Trimming the legs is a bit more complicated than the main body because of their many different angles, nooks and crannies. With less flesh covering the bones, tendons and ligaments of the legs, some horses may find the clipper vibrations more uncomfortable.
Take your time and stay attentive to your horse’s comfort level. If he tries to move away from the clippers or jerk a leg out of your hands, keep the clippers in contact with his skin to teach him that he can’t avoid them. He’ll eventually get used to the sensation and settle down.
For fine-legged horses, consider switching to a #10 blade. Otherwise, stick to whatever blade you used for the main part of his body.
1. Follow all of the same guidelines you followed for the rest of the body: running the clippers against the direction of the hair …
2. … keeping your spare hand on the leg to sense when he’s about to move it …
3. … and stretching skin over awkward areas. Removing the hairs from the creases and indentations formed by the muscles and tendons can be challenging. Pull the skin across easier-to-reach areas and clip those hairs in short strokes, repeating the process as necessary to catch all of the remaining hairs.
4. Start trimming the coronet and pastern by running the clippers vertically up from the hoof in multiple strokes. Because of the curve of the pastern, this method will inevitably produce track lines. This is due to the fact that you can’t get the entire clipper blade flush against the skin. To blend in those track lines …
5. … turn the clippers at a 45-degree angle and run them in multiple strokes over the track lines.
6. To clip the back of the foreleg, pick up the hoof and hold it with your free hand. This will relax the tendons and ligaments in the lower leg, allowing you to access the hairs in between them more easily.
7. Clip the inside of each leg from the opposite side of your horse so you can see it clearly. Note how careful I am to keep my free hand on the closer leg and to keep my head next to that leg—not in front of it—so I won’t get knocked in the face if the horse lifts it up.
8. The elbow is another sensitive area that is also tricky to clip. The best way to tackle it is with the help of a friend. Have her lift the foreleg up and stretch it forward, just the way you would to smooth the skin underneath the girth before mounting. If you don’t have assistance, lift the leg up and forward as best you can with your spare arm. Hold it in this stretched position for as long as you and your horse are comfortable. Put it down and take a break as frequently as necessary.
9. While clipping the hind legs, keep a hold of the tail with your free hand, not just to encourage your horse to shift his weight onto the foot you’re clipping, but also to …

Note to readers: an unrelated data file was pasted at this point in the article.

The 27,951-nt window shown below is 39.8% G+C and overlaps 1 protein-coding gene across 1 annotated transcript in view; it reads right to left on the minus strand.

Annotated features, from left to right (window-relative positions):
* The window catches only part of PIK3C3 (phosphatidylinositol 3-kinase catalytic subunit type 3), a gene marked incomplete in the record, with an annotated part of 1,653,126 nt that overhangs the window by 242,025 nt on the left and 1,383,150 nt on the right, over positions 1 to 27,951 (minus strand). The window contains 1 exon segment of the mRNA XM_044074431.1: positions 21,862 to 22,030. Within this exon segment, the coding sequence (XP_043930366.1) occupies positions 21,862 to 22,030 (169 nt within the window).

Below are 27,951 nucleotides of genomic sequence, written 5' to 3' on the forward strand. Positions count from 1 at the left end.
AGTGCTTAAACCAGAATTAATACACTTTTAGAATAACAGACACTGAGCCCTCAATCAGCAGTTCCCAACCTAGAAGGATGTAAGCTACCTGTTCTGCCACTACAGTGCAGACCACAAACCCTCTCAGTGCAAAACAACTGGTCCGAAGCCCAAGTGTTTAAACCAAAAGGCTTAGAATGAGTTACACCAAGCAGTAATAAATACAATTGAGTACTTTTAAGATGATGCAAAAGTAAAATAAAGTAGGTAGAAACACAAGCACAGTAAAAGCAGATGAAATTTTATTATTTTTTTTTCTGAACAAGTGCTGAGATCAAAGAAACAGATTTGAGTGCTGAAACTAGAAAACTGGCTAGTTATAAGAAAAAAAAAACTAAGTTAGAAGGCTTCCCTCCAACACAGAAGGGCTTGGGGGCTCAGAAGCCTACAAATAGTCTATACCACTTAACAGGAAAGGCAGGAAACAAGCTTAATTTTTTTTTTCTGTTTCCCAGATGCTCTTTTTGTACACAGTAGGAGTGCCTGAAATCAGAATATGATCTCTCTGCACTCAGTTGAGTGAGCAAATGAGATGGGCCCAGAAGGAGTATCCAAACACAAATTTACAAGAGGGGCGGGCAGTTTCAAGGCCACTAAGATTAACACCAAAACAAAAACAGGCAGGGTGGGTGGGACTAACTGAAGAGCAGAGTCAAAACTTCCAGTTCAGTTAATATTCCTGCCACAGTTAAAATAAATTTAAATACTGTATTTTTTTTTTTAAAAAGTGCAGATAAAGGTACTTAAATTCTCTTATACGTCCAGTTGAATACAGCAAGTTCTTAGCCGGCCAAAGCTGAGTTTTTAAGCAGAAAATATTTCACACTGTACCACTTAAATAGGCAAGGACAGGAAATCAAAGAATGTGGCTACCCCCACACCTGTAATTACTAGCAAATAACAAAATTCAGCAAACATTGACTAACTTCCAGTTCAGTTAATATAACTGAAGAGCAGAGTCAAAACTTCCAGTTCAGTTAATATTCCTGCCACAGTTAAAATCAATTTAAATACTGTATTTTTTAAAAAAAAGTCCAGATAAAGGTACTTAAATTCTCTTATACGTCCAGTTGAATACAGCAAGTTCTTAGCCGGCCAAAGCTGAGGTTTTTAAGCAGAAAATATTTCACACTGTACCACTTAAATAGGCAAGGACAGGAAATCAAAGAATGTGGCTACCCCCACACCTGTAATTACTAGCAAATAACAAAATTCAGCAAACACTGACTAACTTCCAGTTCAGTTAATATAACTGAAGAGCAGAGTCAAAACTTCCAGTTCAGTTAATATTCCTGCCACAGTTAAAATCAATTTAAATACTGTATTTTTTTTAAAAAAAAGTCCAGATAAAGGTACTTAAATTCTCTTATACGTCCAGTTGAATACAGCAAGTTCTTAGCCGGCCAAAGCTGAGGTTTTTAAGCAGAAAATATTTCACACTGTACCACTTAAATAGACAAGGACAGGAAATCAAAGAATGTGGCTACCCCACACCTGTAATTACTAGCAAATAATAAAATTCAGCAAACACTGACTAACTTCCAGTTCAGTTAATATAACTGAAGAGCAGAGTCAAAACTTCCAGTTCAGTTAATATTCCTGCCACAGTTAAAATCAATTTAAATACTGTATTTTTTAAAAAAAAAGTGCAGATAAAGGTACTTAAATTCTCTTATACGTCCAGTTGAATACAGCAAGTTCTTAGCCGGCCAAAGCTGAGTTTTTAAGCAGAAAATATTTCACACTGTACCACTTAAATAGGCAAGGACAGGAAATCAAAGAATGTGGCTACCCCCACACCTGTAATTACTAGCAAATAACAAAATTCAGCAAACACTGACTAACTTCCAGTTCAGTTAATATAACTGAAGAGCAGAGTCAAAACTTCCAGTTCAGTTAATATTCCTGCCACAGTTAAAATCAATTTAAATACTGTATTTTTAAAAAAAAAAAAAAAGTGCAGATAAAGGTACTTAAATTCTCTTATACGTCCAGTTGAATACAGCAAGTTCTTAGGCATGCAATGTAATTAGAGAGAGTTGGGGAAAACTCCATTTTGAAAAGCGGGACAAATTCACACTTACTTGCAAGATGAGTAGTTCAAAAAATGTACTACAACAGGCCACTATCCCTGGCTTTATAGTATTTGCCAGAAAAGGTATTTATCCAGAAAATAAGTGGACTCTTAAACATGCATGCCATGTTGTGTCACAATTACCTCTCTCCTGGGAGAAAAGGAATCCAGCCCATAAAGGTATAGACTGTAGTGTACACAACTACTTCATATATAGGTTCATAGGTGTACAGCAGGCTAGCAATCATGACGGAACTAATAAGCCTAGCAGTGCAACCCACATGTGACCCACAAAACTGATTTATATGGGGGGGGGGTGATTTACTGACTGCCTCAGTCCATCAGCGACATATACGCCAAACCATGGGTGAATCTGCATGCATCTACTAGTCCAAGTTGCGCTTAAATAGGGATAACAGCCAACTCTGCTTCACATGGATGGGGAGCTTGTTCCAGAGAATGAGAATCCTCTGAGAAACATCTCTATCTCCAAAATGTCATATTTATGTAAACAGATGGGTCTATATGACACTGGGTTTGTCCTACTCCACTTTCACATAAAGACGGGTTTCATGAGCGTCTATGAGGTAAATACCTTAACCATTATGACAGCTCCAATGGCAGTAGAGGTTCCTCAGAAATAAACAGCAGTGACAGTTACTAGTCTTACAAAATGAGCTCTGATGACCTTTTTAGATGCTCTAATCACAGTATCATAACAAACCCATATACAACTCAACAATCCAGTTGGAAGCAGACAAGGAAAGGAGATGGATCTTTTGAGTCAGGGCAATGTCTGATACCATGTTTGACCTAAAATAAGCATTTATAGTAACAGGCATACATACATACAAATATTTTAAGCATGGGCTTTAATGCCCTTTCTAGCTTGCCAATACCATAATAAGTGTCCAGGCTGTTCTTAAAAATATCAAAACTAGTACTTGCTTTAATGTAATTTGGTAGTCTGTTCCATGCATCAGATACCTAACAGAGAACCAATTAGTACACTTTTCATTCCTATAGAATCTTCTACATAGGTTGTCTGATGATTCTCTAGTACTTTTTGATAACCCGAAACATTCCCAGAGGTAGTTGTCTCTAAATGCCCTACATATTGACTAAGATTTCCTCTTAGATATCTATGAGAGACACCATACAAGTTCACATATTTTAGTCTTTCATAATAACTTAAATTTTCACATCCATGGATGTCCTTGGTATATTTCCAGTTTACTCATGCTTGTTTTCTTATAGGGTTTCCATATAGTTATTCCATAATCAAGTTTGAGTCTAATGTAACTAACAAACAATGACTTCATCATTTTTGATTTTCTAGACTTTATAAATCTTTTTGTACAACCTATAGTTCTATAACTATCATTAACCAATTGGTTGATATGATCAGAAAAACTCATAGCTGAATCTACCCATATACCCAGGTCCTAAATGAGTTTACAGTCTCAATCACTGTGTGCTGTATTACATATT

10. … prevent him from swishing it into the path of the blades (and cutting off precious tail hairs).
11. Unlike the forelegs, I keep the back legs on the ground to trim the lower sections. Note how I’ve pulled the tail between the hind legs here to keep it clear of the clipper blades.
Clip the Face
The best way to clip the face is with a grooming halter (a halter with no throatlatch). If you don’t have one, unclip the throatlatch of your regular halter and clip it to the ring on the other side to prevent it from swinging. If your horse is fussy about having his face trimmed, unfasten one of the cross-ties for this phase of the job. Use the same blade for the face that you used for the main body.
1. Start by clipping the hairs on the chin and jaw just as you clipped the rest of the body, moving against the direction of the hair growth.
2. Stretch the skin however necessary to reach the hairs in the crevices around the jawbones.
3. Use multiple short strokes to clip the hair off the nose and front of the face, being careful to keep your own face to the side, just in case he tosses his head suddenly.
4. As you work around the forehead, keep your free hand over your horse’s eye to keep hairs out of it. Stretch the skin in different directions to access the hair in the depression above his eye. Use his longer eyelashes as a guide: Don’t clip close enough to the eye to risk clipping them accidentally.
5. To create a clean line along the edges of the ear, fold it closed with your free hand and keep it firmly closed while you run the clippers down from the tip to the base. Be sure to not twist the ear in the process, which can be very uncomfortable for your horse.
6. Still holding the base of the ear, clip the hair off the back of it. Holding the base of the ear helps to dampen the vibration of the clippers, making the sensation more tolerable for horses.
7. As you clip the hair around the top of the head, hold the forelock out of the way so you don’t cut it accidentally.
8. The result is a sharp, clean-looking ear. I prefer leaving the hairs on the insides of the ears unclipped to help protect them from bugs. If you do trim the hair out of the ears, be sure to put a fly mask on your horse whenever you turn him out.
When you’ve finished clipping, wipe your horse’s entire body down with a clean cloth soaked with witch hazel. This will remove the remaining dirt, hairs and oil.
ABOUT EMMA FORD
Since 2005, Emma Ford has managed Phillip Dutton’s True Prospect Farm in West Grove, Pennsylvania, and groomed at multiple Olympics, World Equestrian Games and Pan American Games. She was named the 2007 U.S. Eventing Association’s Professional Groom of the Year and awarded the 2012 Professional Riders Organization Liz Cochran Memorial Groom’s Award. Emma and Cat Hill co-authored the book World-Class Grooming for Horses and teach horse-care clinics around the country. For more information, go to worldclassgrooming.com.
This article originally appeared in the Fall 2020 issue of Practical Horseman.